The amount is not much, roughly half of the money that we bring in. We charge $79 a month and the customers get one post a week. Months have 4.3 weeks, so you can do the math. This is not something a former New York Times journalist is going to jump at. Most of our writers have little or no experience getting paid to write, even though most of them are great writers who studied English in college, or have written a novel in their spare time, or whatever. We also have a few experienced writers who like Blogmutt because they are fast, clean writers and they can produce posts quickly and we don't have any middle-manager editors. I'm sure the editing at TechCocktail is top notch, but at most content farms and most small news organizations have incredibly bad editors who actually discourage new writers more than they help them. The only editor with Blogmutt is the customer, so the post either works for them or it doesn't, but they don't have long arguments about if a preposition is an OK thing to end a sentence with.
You know what an editor uses for birth control?
As for how many writers we have, right now we have about 35, and we have about 10 that have applied but either haven't yet been approved or haven't written a post yet.
- How does the post get from BlogMutt to the company’s blog?
Right now we just email it to the company, and someone there pastes it in. We have on our roadmap the auto-insertion into the blogs, but we haven't had a chance to build that yet.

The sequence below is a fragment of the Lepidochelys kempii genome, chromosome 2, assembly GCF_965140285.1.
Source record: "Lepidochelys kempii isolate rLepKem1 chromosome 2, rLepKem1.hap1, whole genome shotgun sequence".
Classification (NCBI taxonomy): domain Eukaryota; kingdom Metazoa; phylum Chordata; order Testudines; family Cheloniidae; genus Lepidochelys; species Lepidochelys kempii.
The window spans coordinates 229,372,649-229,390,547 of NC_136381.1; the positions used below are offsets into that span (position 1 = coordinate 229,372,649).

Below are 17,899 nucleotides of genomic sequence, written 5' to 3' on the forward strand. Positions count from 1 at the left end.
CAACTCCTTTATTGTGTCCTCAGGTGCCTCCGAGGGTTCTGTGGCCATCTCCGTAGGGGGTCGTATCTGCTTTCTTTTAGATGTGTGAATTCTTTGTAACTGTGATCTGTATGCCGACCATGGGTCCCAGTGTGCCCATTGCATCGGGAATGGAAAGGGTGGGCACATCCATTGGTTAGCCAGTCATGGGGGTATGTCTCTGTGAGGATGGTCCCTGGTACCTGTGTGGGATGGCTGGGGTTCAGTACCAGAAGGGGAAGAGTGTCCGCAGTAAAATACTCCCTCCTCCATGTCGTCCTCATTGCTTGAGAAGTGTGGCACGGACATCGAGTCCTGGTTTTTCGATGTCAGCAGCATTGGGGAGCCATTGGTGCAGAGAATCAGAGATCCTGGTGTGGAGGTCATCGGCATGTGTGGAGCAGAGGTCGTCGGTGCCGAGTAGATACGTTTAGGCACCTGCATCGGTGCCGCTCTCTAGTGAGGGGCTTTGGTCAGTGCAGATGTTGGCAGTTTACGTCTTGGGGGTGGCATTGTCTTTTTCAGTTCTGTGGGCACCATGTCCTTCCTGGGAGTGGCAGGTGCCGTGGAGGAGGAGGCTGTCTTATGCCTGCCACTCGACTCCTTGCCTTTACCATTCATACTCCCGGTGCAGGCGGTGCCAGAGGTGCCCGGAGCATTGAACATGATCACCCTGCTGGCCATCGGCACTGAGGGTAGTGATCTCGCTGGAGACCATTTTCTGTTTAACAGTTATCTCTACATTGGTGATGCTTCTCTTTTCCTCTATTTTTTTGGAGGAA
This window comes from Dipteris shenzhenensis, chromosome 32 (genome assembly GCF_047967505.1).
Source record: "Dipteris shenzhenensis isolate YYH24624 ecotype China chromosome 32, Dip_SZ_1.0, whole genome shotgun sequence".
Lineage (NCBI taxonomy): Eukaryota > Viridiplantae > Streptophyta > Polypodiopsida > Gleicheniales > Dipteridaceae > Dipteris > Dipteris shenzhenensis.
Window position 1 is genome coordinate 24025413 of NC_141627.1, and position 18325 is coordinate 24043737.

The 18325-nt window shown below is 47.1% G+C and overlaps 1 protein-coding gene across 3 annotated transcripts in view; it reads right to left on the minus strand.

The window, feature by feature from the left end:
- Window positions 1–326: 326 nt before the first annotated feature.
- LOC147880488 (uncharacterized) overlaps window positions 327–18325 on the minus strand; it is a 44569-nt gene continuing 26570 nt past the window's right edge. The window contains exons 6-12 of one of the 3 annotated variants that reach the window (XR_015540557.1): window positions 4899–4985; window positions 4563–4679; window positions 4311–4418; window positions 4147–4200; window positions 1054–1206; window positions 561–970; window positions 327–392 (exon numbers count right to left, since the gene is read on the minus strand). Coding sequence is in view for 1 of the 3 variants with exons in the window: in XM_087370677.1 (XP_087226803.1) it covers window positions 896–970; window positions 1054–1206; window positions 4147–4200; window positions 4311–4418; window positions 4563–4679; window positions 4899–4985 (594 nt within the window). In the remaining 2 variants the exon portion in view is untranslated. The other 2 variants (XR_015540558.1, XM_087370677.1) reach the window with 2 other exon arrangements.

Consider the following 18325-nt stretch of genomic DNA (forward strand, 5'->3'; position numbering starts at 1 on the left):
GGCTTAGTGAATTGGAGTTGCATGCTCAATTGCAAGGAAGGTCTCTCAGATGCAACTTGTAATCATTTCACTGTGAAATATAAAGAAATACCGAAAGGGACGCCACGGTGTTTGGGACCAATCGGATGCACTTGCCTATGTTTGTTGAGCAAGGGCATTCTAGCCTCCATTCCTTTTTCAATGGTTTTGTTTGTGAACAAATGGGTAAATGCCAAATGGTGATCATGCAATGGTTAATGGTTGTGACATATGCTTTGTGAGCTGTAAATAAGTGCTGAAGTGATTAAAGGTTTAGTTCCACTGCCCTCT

- What have you and Wade learned from working together on two startups?
Three! This is our third startup together! We both have the scars to prove it.
Actually, we are both really enjoying it. The first two had their moments, but this one is the most fun for both of us overall. Paraphrasing Brad Feld and David Cohen, we decided with this one to have more fun, faster.
- What is your biggest challenge with BlogMutt?
Dealing with reporters in China! What's up with that!?!
It's funny, we have zillions of small problems, and the amount of work is overwhelming, but the response from customers and writers has been so positive that it's fun going after the challenges.
Probably the biggest single challenge is that our potential customer needs us because they are so busy. Because they are so busy, however, they don't have time to focus on us. Our sign-up process takes less than five minutes, but those minutes are hard to come by for many of our customers.
- Do you think readers would mind if they knew they were reading outsourced blog posts? Doesn’t it detract from a personal connection with the company?
I have a long FAQ about that very topic, feel free to quote from it:
Shouldn't I really be writing all my own blog posts?
Yes, you should. You should also get 60 minutes of exercise every day, and you should give at least 10 percent of your money to help the children. Or 20. Yes. 20. Think of the children, won't you? Oh, and you should eat more bran.
We can't help you with those other things, but we can help you write your blog posts. Writing is hard, and it's not for everyone. You are good at what you do in your business, and you hire what you can. You hire an accountant to help you with taxes because that's not what you do. Same goes for blogging.
To answer your question more directly, the posts are not fake personal posts. Our writers don't say, for instance, "I was just having lunch with my girlfriend when we were talking about bla bla bla." They more typically say something like, "Here's an interesting story about bla bla bla that comes from the Local Daily News." So I don't think readers are being duped in any way.
That was it. She wrote back and asked how long the average post was, and added:
Oh, and - I used to be an editor. So watch the editor jokes
So now you have the "unplugged" version of that post.
Anyway, thanks to TechCocktail and to FAKEGRIMLOCK for the Blogmutt coverage this week.